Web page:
I want to get started in game development, how do I start?

Who doesn't love gaming? I think a lot of people have this skewed idea of what gaming is so when you talk to them about gaming, they're immediately on the defensive end saying that they don't like it and they never play games. But then, I'll see something like Duolingo or the Elevate app or their phone. Why is that relevant you may ask? Well, these are learning or educational apps that have been gamified to keep you interested in using them. No one wants to be on a boring app that's just spitting information at you while you have to focus and try to remember everything thrown at you. People much rather have something interactive that brings to life whatever it is they're learning.

Past the misconception, there's a whole new world
Queue the 'Whole New World' song! A lot of people have one idea and one idea only of what a game is therefore their idea of a game developer and what goes in the making of a game is completely skewed. For example, there are so many jobs and careers that don't even involve the programming of the game but rather the more artistic side like art and creativity. ie. Game design, Concept artist, 3C artist, animator, rigger, etc. It might sound silly but when I first wanted to get started in games, I wasn't even aware that there were so many different paths I could take, that require a different set of skills for every one of them. Knowing that, I would say, is the first step to getting started in the industry. At least, once you know where you're heading, it's easier to know what you should do.

Let's go the programming way
Let's say, after doing your research, you confirm that you want to continue with game programming, where do you get started? I would recommend choosing a game engine that fits the style of game you'd like to create. You can go with Game Maker Studio if you're thinking of mostly making platformers, Unity for anything 2D or 3D that's not too heavy, Unreal Engine for heavier and more graphically intensive games, or Godot for something in between. There are obviously a lot more but these are the most known and common ones.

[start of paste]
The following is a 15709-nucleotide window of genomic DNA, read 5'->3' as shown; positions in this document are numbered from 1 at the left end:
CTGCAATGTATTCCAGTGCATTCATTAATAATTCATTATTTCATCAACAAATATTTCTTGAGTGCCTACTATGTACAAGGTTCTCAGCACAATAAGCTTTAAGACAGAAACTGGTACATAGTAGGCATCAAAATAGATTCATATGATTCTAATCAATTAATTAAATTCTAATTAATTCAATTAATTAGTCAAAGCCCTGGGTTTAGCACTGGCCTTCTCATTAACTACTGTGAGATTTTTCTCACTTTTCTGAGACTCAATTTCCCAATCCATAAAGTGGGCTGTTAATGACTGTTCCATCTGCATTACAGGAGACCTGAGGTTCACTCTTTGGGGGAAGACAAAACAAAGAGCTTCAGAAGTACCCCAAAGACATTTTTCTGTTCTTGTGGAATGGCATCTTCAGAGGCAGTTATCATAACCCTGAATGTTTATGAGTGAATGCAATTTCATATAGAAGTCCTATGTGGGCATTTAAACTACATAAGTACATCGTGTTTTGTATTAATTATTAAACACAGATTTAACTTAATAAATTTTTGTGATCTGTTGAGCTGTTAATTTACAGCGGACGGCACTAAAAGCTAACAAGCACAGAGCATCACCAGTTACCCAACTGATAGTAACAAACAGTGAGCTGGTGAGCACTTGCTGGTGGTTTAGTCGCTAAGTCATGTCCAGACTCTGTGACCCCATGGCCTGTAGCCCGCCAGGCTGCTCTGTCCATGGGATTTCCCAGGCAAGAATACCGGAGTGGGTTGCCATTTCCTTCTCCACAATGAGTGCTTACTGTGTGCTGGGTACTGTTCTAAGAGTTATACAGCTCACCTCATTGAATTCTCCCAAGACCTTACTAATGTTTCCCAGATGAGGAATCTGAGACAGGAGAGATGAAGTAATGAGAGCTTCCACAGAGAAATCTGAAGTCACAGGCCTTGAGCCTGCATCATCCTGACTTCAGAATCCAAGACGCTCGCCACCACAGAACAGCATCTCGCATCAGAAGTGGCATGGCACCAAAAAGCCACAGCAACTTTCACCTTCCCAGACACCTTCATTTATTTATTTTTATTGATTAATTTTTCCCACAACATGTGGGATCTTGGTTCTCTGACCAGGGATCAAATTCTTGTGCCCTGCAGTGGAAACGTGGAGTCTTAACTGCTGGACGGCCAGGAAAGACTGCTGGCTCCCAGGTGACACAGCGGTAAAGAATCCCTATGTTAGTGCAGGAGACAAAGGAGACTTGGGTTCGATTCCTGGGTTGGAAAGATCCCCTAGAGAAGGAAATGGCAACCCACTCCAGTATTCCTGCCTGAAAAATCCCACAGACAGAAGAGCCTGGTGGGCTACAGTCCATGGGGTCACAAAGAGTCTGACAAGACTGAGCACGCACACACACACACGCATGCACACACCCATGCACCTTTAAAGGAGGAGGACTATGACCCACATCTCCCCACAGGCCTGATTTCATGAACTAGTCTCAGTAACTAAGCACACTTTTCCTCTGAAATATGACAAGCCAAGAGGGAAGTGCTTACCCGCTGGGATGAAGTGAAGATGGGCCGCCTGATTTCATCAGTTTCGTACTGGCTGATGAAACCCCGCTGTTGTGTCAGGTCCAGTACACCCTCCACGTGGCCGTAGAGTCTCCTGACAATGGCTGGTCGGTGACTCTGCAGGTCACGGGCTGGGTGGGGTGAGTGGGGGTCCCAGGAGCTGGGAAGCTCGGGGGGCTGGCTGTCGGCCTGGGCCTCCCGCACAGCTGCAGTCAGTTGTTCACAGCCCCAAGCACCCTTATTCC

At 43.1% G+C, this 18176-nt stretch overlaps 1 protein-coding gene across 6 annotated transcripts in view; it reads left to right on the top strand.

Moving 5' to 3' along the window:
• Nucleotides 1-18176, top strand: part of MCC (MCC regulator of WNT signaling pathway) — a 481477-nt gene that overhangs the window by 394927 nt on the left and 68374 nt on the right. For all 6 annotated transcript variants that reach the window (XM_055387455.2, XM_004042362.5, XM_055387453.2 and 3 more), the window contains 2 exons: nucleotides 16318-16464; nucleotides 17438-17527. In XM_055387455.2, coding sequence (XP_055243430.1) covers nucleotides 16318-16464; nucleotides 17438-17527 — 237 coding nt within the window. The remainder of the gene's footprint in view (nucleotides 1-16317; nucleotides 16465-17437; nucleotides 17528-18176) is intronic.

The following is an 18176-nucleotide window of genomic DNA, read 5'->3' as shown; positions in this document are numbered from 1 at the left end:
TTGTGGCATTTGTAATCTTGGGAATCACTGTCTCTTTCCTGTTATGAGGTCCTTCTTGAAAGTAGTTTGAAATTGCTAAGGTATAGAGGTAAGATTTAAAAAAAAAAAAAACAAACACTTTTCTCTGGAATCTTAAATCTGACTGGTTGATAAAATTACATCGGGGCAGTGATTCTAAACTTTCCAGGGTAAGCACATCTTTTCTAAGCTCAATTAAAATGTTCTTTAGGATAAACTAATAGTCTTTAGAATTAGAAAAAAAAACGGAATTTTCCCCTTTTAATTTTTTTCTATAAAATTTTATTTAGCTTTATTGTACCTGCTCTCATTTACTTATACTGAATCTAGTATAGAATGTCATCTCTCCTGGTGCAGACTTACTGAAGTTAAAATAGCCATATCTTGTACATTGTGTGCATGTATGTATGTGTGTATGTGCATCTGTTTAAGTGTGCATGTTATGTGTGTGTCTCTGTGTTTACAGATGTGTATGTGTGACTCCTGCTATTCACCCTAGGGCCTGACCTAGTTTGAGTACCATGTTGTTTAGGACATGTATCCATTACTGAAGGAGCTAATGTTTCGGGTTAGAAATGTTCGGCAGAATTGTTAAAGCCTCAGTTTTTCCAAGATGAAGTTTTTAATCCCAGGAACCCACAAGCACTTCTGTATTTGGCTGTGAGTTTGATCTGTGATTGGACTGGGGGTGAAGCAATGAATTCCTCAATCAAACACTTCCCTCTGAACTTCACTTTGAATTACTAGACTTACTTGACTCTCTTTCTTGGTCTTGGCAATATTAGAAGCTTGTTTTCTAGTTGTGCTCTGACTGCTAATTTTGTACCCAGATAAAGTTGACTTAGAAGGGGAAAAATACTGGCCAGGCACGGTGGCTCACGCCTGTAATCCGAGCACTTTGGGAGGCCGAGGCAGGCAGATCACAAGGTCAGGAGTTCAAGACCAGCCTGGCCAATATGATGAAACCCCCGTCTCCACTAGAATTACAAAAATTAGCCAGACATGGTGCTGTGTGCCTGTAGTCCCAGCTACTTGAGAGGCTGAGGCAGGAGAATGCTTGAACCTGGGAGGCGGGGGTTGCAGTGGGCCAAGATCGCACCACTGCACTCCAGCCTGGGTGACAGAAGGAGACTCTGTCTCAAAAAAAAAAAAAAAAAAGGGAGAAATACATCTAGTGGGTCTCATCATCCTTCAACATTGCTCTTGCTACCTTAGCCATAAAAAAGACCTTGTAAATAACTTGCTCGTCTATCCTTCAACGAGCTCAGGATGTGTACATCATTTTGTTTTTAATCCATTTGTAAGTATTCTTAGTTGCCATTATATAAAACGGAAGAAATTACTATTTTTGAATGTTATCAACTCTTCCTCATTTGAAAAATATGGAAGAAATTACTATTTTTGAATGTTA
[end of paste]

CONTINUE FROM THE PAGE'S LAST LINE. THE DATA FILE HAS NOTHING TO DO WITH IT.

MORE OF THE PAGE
Once you've chosen the game engine that you want to at least commit to learning, I suggest diving deep into the language first. I think this is the biggest mistake a lot of game developers do, including myself, when starting: they only focus on learning the language on top of the game engine which already has wrappers and extensions that help you program. It's useful but what will save you the most time is understanding what is actually happening under the hood of each of these wrapper extensions. 

Once you've got a good grasp of the language you're learning, you can start diving into your first game! How? Open the software and do something! Watch a tutorial and just go with it! Most important is to just do it. Something that I think is very valuable is to give yourself homework to go past what you learned in the tutorial and explore a little bit more every time to get to know more and more about the software every time. 

Get creative!
The last part is the most fun part in my opinion, because that's where you realize that you have the world at your fingertips! The moment you realize that you could make anything happen and all you're missing is time and knowledge. So that's when you just have to dream big, be creative, and let your mind lead the way.

The best piece of advice
Something that you'll hear every game developer say is to finish your game! No matter what, aim to always finish the game you started so you get used to completion. A lot of game developers have this bad habit of having 53 'working' games and never finishing any one of them. I think it stems from the fact that when a game takes too long to make, you become better at coding and as you improve, looking back at your old code hurts your eyes and now, you feel like you just want to start fresh. The problem is this never ends, you'll always, hopefully, get better so at some point you just have to be okay with having parts of your code that are not as good as the rest of it. 
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